Fer­by took the lit­tle moocow box home, wrapped it secure­ly and hid it under her pil­low. This was her secret and she did not want to share the won­der­ful meet­ing with the strange city man with any­one. One day, may­hap, she would go to the big city. May­hap, one day, she would see the strange man again and be able to ask him more about the world out­side the mountain.

She hard­ly noticed the burn on her shoul­der where she hit the stove that morn­ing. No, hard­ly at all.

For the next few weeks, after the men left, she dart­ed through the woods like a wild thing on bare feet as tough as wolf pads over the rocks and shale. She searched out the dark man on the white mule, and when she found him, she sat qui­et­ly watch­ing from the cov­er of the rhododendrons. 

He drilled into the rock and pulled plugs of stone and soil, then placed them in tubes, care­ful­ly label­ing them before putting them in his pack. Fer­by guessed this was "tak­ing samples".

After a while, he would stand up, stretch, take some sand­wich­es out of his pack and sit on a rock, and say, "I wish I had some­body to eat these sand­wich­es with."

Fer­by would gig­gle, shy­ly emerg­ing from the moun­tain lau­rel and he would share his lunch with her. Mr. Hooper's life in Kingsport sound­ed exot­ic and excit­ing. A brassy pho­to­graph of his sweet­heart, smil­ing with Regi­nald in a pho­to booth, entranced Fer­by. She held it care­ful­ly from the edges and looked from it to Mr. Hoop­er, com­par­ing him now and then. They looked hap­py in a way Fer­by could not relate to–in a way for­eign to the hard­scrab­ble life on the mountain.

"What's her name?" 

Regi­nald took the pho­to from Fer­by and tucked it back in his wal­let. "Her name is Eva­line, but I call her Evy. We get mar­ried as soon as I have mon­ey for a house saved up."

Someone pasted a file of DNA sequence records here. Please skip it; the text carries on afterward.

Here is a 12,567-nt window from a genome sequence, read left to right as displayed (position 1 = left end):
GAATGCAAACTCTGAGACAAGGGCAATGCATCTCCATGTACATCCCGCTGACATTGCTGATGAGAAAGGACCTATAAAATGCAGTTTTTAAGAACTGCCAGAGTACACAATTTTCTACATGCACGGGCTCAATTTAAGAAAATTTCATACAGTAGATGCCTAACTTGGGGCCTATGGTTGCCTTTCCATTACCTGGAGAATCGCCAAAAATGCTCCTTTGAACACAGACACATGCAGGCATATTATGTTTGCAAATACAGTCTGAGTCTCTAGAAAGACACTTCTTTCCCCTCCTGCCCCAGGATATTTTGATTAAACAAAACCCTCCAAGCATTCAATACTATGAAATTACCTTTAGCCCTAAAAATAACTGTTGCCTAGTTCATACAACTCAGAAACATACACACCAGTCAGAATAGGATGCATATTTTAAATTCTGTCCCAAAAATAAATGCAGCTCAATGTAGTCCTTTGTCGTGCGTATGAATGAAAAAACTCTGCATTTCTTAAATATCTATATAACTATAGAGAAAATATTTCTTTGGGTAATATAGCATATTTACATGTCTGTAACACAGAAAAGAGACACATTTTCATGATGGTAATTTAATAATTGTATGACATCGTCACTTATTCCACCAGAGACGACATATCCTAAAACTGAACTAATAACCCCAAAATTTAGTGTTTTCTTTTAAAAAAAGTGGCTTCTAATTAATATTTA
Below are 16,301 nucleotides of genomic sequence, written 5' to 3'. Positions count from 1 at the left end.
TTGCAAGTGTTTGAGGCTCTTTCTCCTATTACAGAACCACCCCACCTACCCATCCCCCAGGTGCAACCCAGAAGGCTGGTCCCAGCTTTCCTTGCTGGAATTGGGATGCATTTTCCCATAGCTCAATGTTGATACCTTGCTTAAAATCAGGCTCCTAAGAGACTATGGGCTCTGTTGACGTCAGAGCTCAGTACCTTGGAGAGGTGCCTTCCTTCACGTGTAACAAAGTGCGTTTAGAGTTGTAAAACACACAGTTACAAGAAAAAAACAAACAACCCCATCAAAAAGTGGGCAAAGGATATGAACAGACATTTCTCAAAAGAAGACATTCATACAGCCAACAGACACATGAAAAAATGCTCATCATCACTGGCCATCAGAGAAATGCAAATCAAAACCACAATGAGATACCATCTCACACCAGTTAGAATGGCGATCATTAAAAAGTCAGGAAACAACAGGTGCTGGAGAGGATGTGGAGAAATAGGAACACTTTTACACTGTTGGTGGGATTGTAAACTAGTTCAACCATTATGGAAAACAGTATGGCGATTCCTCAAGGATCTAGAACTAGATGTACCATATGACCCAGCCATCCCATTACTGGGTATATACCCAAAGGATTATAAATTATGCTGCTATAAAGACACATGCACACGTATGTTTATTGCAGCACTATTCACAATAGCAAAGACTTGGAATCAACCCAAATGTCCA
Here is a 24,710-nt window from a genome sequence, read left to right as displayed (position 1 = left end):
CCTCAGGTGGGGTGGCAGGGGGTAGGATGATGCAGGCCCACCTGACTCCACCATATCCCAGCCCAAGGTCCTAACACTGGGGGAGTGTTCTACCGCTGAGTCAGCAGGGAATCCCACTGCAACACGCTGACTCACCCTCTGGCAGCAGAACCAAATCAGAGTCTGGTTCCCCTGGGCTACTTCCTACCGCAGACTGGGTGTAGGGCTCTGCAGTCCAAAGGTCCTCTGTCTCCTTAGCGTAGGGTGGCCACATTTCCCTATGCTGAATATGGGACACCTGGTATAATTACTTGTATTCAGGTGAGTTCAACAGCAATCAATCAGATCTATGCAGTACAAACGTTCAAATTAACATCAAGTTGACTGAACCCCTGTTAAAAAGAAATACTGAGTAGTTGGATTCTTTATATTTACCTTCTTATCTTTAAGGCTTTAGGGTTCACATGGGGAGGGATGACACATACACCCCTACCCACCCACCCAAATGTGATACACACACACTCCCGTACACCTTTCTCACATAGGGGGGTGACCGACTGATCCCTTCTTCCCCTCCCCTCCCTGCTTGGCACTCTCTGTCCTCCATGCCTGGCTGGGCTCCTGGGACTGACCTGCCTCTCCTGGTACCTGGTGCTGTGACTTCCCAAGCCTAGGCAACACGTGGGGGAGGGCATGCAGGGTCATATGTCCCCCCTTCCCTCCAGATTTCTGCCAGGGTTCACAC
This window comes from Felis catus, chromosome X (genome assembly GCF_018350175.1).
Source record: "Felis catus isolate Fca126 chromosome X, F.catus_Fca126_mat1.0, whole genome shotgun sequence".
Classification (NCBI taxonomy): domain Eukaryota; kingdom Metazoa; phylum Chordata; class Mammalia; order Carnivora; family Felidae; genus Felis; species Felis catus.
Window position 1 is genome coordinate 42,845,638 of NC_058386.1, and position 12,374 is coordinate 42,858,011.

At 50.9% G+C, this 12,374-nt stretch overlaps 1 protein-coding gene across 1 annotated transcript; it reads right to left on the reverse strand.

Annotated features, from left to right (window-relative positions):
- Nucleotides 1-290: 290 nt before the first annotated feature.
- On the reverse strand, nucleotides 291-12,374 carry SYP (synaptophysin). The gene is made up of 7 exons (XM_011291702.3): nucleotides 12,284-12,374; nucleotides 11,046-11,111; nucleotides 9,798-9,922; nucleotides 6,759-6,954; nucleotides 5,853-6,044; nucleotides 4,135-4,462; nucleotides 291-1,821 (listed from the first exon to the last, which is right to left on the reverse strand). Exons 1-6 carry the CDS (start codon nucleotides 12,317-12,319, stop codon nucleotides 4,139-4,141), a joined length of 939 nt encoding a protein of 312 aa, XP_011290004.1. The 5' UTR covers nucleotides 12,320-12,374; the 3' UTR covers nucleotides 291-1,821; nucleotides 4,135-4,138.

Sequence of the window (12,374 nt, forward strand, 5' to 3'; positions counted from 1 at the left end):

So much of what Mr. Hoop­er described to Fer­by about the city made her want to leave the moun­tain and expe­ri­ence this life for her­self. He told the sto­ries so well that she could see her­self walk­ing down the wide paved streets wear­ing a store-bought dress and white gloves. Her hands were smooth, white and soft, and a man brought milk to her back door in the morn­ings. Fer­by imag­ined hav­ing a job where she worked indoors and had her own mon­ey to spend at the movies or to go to restaurants. 

"When I come there I'll wear a hat all cov­ered in lace and we'll go eat at one of them eat­ing places."

Hoop­er looked down. "That's not like­ly to hap­pen, Ferby."

"Why not? Don't you want to go to a fan­cy restau­rant with me?" Fer­by dug a bare toe into the dirt, flick­ing it up.

"No, Miss—that's not it at all. They don't let peo­ple like me in the front door of such places. We have to go to the back door. To tell the truth, you might have a hard time get­ting in your­self. You are a bit dark­er than most white folks, you know."

Fer­by frowned. This hadn't occurred to her.

She broke off a leaf-cov­ered twig of a sas­safras tree, stuck it in her hair and twirled around, laughing.

"See my hat?" 

Hoop­er laughed, then stood and dust­ed the seat of his pants off, putting his hat on. "Well, Ferby—you know I have to leave tomor­row. I'll be rid­ing out ear­ly to catch the train back to Kingsport."

Fer­by just stared at him for a moment.

"Will you be back?"

"I don't know." 

Fer­by didn't know what to say. And since she didn't know what to say, she ripped off her crown of sas­safras and threw it on the ground. Then she just ran away, dis­ap­pear­ing into the rhodo­den­dron grove. She ran all the way to her spe­cial spot and once she was there, she felt the tears on her cheeks.